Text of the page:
Monday, March 17, 2008
Spring 2008 issue of Ohio State Journal of Criminal Law is now available.
The main symposium says it all: "Toward a Just and Rational Body of Substantive Criminal Law: A Symposium in Honor of Sanford H. Kadish." Sandy Kadish is probably the twentieth century's foremost and most influential American substantive criminal law scholar. His casebook itself is a classic, which influenced countless thousands of future lawyers, judges, law professors (and subsequent casebooks).
NYU professor and casebook co-author Stephen Schulhofer served as Guest Editor of the Kadish symposium. Besides Professor Schulhofer's Introduction, the symposium includes articles by:
- Larry Alexander & Kim Ferzan ("Culpable Acts of Risk Creation");
- Andrew Ashworth ("Conceptions of Overcriminalization");
- Joshua Dressler ("Reforming Complicity Law: Trivial Assistance as a Lesser Offense?");
- Kim Ferzan ("Self-Defense and the State");
- Claire Finkelstein & Leo Katz ("Contrived Defenses and Deterrent Threats: Two Facets of One Problem");
- Stephen Morse ("Thoroughly Modern: Sir James Fitzjames Stephen on Criminal Responsibility"); and
- Peter Westen ("Impossibility Attempts: A Speculative Thesis").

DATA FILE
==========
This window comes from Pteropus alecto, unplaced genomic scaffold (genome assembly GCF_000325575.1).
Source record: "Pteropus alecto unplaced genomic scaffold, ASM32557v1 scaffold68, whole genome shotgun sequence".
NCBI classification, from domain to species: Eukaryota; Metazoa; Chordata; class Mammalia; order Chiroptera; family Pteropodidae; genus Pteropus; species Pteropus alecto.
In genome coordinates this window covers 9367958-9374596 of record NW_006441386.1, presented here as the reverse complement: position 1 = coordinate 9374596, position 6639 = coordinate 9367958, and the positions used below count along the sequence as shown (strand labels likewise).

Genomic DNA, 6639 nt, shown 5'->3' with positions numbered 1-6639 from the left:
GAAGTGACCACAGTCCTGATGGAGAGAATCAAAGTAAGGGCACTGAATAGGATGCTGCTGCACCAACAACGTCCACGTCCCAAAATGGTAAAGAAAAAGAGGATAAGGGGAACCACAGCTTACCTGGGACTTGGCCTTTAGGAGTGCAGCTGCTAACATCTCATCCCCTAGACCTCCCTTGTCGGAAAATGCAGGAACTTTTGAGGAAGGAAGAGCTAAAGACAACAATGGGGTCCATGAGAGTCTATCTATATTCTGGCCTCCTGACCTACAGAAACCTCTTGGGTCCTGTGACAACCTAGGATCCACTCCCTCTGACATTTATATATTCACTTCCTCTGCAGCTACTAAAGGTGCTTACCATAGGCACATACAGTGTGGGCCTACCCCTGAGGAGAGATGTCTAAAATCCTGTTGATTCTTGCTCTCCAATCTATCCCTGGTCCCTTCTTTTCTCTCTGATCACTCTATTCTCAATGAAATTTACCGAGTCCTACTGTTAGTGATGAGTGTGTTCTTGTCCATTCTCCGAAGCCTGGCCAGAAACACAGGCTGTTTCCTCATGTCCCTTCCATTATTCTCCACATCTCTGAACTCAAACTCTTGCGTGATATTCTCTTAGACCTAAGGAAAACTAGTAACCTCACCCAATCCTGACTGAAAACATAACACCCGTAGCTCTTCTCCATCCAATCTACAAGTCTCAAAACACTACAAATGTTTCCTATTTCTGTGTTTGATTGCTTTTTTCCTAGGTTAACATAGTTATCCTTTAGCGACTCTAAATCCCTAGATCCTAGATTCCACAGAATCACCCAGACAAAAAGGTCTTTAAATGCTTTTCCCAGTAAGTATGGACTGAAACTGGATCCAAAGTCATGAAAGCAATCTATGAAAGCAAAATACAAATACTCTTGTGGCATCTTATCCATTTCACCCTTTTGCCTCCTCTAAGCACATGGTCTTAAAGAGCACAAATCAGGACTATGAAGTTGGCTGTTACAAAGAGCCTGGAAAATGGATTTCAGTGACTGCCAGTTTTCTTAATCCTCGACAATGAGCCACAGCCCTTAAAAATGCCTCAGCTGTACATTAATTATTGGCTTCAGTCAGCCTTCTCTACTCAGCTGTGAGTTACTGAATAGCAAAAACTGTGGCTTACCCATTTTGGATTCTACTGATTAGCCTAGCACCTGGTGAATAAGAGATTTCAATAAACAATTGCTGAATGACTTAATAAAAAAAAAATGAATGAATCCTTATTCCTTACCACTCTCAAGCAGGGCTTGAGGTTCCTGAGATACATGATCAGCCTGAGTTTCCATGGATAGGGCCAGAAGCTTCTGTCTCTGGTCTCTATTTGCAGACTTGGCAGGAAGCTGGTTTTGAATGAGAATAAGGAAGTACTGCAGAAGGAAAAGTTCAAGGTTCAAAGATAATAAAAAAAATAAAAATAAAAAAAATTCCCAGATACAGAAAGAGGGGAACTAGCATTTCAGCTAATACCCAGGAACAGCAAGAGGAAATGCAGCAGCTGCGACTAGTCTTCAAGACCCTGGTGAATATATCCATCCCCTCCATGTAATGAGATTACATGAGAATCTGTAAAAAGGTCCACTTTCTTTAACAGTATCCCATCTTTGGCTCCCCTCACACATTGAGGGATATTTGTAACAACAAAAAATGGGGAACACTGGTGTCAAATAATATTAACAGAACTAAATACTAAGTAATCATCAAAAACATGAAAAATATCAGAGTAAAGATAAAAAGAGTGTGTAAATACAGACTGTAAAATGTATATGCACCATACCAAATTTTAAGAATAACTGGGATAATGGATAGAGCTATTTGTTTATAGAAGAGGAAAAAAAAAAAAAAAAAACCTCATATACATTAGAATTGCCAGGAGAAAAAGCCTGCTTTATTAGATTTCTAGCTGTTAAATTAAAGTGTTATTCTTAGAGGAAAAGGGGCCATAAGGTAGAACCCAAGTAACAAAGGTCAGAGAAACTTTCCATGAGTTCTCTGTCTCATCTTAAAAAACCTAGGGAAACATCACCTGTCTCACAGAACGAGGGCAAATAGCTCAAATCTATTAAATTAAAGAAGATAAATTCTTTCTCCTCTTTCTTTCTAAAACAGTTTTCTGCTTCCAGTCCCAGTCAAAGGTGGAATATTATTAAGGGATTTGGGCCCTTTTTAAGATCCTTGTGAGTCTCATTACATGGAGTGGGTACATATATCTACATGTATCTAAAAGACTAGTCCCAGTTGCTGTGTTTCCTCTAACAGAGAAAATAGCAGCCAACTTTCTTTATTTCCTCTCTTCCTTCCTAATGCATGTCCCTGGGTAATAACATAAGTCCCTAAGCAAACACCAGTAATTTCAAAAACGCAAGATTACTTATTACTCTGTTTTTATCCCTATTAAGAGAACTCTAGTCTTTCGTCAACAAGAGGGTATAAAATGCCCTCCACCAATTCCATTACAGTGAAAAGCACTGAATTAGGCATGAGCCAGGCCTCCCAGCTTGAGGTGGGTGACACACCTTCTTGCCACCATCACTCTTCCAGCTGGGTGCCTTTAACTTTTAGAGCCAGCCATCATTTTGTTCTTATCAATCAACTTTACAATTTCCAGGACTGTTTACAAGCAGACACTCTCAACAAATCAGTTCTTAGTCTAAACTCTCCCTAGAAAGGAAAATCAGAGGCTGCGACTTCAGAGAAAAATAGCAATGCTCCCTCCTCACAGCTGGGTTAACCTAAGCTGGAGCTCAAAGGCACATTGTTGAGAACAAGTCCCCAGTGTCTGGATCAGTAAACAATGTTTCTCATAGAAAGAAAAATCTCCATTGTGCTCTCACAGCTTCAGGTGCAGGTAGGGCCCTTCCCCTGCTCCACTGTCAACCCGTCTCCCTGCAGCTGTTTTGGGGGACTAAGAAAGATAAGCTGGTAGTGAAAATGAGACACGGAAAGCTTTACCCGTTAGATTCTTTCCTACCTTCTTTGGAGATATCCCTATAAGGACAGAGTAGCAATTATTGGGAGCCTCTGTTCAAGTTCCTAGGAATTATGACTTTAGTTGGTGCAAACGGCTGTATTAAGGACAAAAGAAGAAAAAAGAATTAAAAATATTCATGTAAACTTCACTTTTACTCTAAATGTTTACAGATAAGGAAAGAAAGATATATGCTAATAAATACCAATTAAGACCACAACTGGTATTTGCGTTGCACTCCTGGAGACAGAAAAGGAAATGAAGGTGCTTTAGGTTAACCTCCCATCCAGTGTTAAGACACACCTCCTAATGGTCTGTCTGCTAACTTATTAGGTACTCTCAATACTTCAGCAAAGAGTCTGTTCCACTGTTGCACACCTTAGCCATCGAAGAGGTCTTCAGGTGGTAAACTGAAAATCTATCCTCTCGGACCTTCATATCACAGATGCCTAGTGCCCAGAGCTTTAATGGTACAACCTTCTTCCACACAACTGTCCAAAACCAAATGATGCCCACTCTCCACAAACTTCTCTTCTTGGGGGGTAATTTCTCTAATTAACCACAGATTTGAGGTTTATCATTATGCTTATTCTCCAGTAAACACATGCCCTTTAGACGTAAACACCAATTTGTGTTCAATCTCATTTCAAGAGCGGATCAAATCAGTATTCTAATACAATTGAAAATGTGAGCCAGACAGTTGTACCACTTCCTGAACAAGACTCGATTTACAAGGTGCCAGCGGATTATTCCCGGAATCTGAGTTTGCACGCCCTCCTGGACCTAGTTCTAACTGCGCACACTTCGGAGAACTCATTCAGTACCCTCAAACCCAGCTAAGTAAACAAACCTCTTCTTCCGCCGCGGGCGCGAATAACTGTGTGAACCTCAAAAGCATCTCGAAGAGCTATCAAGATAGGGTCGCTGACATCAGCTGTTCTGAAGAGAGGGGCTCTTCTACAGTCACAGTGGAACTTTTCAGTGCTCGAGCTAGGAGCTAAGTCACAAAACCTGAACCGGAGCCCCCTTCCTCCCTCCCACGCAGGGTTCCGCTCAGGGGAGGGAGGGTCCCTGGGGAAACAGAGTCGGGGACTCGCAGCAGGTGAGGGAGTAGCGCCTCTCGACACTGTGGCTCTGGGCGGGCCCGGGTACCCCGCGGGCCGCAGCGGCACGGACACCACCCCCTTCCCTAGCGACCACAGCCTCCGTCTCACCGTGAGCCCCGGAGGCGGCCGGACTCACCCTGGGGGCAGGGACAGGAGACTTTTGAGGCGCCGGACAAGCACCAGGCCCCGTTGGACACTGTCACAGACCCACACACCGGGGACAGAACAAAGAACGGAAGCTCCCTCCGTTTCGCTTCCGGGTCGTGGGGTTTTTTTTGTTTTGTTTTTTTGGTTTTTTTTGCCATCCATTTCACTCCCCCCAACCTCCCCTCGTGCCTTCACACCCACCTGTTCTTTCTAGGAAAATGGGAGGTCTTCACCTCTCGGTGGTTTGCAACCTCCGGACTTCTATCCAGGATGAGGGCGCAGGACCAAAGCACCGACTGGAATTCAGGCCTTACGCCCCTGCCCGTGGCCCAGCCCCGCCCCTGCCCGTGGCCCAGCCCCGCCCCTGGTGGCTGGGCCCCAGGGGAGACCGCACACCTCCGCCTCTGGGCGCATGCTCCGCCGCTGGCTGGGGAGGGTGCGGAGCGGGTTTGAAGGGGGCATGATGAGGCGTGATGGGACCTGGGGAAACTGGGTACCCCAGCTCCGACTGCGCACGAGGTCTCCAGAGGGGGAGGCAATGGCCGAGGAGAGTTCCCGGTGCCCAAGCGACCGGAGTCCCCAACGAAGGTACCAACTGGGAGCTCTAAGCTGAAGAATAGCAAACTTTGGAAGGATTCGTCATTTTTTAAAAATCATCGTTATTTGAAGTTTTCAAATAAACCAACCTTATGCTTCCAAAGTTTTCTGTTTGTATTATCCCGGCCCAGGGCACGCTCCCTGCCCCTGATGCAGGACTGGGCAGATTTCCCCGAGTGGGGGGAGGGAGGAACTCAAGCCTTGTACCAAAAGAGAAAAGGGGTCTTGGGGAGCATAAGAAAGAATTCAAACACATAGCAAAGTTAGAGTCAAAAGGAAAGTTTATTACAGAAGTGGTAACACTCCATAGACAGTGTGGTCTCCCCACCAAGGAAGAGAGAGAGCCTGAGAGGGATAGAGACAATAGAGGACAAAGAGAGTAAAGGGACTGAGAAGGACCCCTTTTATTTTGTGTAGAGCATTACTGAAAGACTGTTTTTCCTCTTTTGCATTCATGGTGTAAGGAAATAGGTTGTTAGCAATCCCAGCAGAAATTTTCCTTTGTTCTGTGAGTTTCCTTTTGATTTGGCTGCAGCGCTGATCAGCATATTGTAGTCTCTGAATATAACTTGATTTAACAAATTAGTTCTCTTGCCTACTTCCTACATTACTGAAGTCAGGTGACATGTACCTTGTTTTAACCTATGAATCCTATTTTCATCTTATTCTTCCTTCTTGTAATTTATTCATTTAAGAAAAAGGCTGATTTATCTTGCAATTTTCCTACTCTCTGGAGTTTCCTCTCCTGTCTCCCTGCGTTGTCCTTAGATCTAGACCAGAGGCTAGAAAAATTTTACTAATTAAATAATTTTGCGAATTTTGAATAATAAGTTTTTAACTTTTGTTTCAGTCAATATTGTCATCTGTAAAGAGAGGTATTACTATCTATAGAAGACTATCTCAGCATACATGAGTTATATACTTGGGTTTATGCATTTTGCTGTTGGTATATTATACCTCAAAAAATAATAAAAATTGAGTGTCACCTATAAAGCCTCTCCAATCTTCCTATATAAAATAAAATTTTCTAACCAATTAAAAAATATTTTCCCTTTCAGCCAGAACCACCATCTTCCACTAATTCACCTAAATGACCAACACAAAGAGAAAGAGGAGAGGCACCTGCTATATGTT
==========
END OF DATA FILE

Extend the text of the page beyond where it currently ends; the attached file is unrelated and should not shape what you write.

The issue has much more:
1. The Justice Harry A. Blackmun Lecture by Professor David Sklansky: "Is the Exclusionary Rule Obsolete?"
2. The Walter C. Reckless Memorial Lecture: John Hagan & Wenona Raymond-Richmond, "The Disturbing Case of the British Advertising Standards Authority, the New York Times, and the State Department's Low Estimate of the Death Toll in Darfur."
3. Three Commentaries: Stanley Goldman on "In Defense of the Damned"; Ethan Lieb's "A Comparison of Criminal Jury Decision Rules in Democratic Countries"; and Sandra Guerra Thompson, "Immigration Law and Long Term Residents: A Missing Chapter in American Criminal Law."
4. A review by Bruce Smith of Andy Taslitz's book, Reconstructing the Fourth Amendment: A History of Search and Seizure, 1789-1868 (NYU Press 2006).
5. A one-time reprint of the inaugural articles from our new online "journal": OSJCL Amici: Views from the Field,. The essays:
- Judge Richard Kopf ("The Top Ten Things I Learned from Apprendi, Blakely, Booker, Rita, Kimbrough, and Gall");
- Judge Gerard Lynch ("Letting Guidelines Be Guidelines (and Judges Be Judges)");
- Judge Lynne Adelman & Jon Deitrich ("Gall, Kimbrough and Crack Retroactivity: Positive but Incomplete Steps in the Evolution of Federal Sentencing"); and
- Judge Nancy Gertner ("Gall, Kimbrough, and Me").